For Scott Persons, the new curator at CofC’s Mace Brown Museum of Natural History, the pathway to his career can be traced back to the pages of a children’s book.
When Persons was 2½ years old, his father bought him a book called The Big Little Dinosaur. Persons loved it. As soon as his father finished reading him the book for the first time, Persons asked him to read it again, and again, and again.
“I was hooked,” he says.
It was that book that first introduced him to dinosaurs and eventually led him to his life as a paleontologist. Fast forward many years later to 2011 when Persons is a graduate student at the University of Alberta in Canada. One day, his mentor asked if he was interested in doing research on the bones of a recently discovered Tyrannosaurus rex.
That is when Persons was introduced to Scotty.
Scotty is the nickname of a T. rex discovered in Saskatchewan, Canada, in 1991. He is kind of a big deal. At an estimated 9.8 tons and 42 feet long, Scotty is the largest T. rex ever discovered.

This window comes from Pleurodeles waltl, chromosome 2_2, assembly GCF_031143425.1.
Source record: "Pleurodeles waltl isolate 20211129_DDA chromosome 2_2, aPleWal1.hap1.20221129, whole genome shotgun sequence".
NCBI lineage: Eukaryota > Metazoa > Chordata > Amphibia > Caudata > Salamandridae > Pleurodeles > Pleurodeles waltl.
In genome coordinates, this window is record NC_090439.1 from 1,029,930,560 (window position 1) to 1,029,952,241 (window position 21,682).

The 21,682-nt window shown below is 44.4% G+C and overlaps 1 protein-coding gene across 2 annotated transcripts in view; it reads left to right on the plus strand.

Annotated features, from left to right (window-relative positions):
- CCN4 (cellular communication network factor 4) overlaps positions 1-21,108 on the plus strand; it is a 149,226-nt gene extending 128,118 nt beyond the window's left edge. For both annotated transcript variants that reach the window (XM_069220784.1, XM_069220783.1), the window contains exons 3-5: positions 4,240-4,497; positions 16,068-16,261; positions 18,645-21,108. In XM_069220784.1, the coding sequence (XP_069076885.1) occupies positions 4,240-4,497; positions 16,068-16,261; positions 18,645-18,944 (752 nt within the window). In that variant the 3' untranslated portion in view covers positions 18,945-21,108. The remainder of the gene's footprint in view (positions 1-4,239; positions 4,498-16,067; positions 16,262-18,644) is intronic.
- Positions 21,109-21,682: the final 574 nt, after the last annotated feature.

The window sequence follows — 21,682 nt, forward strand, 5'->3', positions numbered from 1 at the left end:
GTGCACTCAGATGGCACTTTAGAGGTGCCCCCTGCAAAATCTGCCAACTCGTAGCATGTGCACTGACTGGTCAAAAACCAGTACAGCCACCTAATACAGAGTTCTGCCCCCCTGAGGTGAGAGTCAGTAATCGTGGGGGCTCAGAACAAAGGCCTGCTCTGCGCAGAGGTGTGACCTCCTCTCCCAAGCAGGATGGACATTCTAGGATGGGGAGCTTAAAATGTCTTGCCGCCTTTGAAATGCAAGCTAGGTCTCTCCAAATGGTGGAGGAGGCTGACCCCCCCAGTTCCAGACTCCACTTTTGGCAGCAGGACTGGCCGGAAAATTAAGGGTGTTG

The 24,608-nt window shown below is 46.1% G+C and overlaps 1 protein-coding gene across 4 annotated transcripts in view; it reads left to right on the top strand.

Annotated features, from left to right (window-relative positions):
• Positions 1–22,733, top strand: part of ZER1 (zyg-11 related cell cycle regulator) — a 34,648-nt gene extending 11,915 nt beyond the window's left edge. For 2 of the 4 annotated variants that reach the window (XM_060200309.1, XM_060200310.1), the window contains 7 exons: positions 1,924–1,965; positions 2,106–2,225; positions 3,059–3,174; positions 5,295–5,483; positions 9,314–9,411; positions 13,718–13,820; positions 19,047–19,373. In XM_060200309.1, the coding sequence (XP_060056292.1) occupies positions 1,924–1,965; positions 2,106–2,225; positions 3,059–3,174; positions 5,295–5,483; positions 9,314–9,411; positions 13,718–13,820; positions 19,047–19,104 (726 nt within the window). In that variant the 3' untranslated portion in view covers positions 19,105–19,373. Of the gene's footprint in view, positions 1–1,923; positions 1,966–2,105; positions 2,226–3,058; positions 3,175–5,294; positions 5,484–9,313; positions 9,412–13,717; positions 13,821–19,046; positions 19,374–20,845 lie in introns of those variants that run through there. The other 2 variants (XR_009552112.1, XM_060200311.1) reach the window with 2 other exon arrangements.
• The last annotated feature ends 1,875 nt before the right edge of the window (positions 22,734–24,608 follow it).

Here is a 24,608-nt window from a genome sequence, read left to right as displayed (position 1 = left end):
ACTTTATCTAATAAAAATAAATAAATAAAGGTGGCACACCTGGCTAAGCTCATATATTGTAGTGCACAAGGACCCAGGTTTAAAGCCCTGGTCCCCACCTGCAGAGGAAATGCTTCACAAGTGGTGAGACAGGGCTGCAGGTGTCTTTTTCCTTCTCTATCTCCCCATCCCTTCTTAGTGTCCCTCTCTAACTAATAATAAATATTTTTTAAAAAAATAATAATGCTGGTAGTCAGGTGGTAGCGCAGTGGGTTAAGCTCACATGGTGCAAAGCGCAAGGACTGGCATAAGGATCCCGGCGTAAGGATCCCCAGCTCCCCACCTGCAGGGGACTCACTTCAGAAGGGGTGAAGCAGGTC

With about 65 percent of Scotty’s skeleton unearthed, Persons and his fellow researchers spent a lot of time trying to find out more about Scotty’s existence on Earth 65 million years ago. They discovered that Scotty did not have an easy life.
Persons says their research concluded that Scotty had some serious injuries, including a broken jaw, impacted teeth, a broken rib and bite marks received from battle with other dinosaurs. But on the upside, Scotty lived for about 30 years, which is old for a T. rex.
“There will always be bigger discoveries to be made,” says Persons. “But as of right now, this particular Tyrannosaurus is the largest terrestrial predator known to science.”
After all of the research was concluded, he and Scotty went their separate ways. Scotty found a new home in the Royal Saskatchewan Museum, while Persons moved south last summer to curate the Mace Brown Museum and teach as an assistant professor in the geology department.
But Scotty and Persons still keep in touch. In fact, he and his former colleagues are working on using a laser scanner to map Scotty’s bones and eventually create a virtual T. rex.
“Massive dinosaur bones can be hard to work with,” explains Persons. “A digital skeleton can be pieced together easily and allows you to try out new positions. With engineering software, you can test the strength of the individual bones and find out how much weight they could bear. With a 3D printer, you can even produce miniature T. rex skeletons that fit in your desk drawer. Technology like that is changing how paleontology is done.”
Featured image of Scott Persons by Heather Moran